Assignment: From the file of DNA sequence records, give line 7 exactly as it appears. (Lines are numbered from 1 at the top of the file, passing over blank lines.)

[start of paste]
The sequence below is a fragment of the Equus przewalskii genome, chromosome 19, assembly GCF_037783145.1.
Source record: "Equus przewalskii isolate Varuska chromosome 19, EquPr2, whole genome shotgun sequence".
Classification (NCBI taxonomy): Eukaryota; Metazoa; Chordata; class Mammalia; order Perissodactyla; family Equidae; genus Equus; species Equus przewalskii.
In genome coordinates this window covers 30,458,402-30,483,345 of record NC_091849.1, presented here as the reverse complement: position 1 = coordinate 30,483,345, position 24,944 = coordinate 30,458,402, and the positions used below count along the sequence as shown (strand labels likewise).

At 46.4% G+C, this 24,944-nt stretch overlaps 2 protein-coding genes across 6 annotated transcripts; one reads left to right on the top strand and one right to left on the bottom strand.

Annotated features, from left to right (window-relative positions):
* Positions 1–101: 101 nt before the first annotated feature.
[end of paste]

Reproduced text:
* Positions 1–101: 101 nt before the first annotated feature.